At last night’s White House press conference with President Trump, a reporter asked the President about the need for ambulance services to be fully reimbursed for their work related to the COVID-19 public health emergency. President Trump responded that ambulance services are doing an incredible job which is a very tough and dangerous one. The President stated he would look into the issue. The fact that the President of the United States was engaged in a public dialogue about the need for our work to be fully reimbursed is a significant development.
To view the YouTube clip of the ambulance dialogue during the press conference, please click here. The dialogue begins at 1:05:40.
The AAA continues to elevate the profile of the need for ambulance service providers to receive additional funding under the Provider Relief Fund. While we are extremely grateful for the relief we have received thus far, it represents only a small portion of the total $2.89 billion we need to offset the impact of being front line health care responders during the COVID-19 public health emergency.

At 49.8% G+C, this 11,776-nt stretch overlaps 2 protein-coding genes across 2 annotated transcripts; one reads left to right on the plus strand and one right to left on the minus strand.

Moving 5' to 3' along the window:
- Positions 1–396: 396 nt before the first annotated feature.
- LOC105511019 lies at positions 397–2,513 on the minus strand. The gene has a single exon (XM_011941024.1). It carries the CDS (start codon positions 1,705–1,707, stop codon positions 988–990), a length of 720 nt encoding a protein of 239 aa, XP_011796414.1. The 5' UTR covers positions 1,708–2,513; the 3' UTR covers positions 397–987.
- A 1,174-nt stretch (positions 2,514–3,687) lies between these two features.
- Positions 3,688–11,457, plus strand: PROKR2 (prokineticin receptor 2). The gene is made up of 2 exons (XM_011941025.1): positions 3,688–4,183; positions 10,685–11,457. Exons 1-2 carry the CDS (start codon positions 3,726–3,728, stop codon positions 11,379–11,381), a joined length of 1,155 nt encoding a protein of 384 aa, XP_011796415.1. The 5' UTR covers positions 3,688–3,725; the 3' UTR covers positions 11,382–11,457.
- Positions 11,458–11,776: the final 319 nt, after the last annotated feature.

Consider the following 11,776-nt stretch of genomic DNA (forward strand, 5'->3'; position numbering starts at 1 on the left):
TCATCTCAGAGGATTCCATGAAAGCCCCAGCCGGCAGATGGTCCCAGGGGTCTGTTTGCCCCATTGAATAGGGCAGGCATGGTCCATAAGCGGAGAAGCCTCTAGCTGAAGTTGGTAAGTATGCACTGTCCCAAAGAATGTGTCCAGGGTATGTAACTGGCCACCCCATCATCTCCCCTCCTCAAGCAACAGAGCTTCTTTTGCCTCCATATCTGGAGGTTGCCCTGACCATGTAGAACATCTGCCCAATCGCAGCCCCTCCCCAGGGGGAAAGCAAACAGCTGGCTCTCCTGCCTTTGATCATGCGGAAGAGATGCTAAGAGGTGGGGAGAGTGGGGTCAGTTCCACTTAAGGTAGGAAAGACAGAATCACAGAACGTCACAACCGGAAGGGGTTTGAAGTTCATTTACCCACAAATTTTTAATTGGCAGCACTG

We are directly requesting the Department of Health and Human Services (HHS) to distribute a portion of the funds remaining in the Provider Relief Fund to ambulance services. We are also advocating for Congress to include in the economic stimulus package currently being developed an allocation of more funds for ambulance service providers.
The AAA will continue to fight for our members and the financial relief necessary to combat the pandemic and maintain a strong EMS infrastructure for the future.
If you have not already done so, I ask that you write your members of Congress using the AAA’s new online letter writing tool about the need for more financial relief.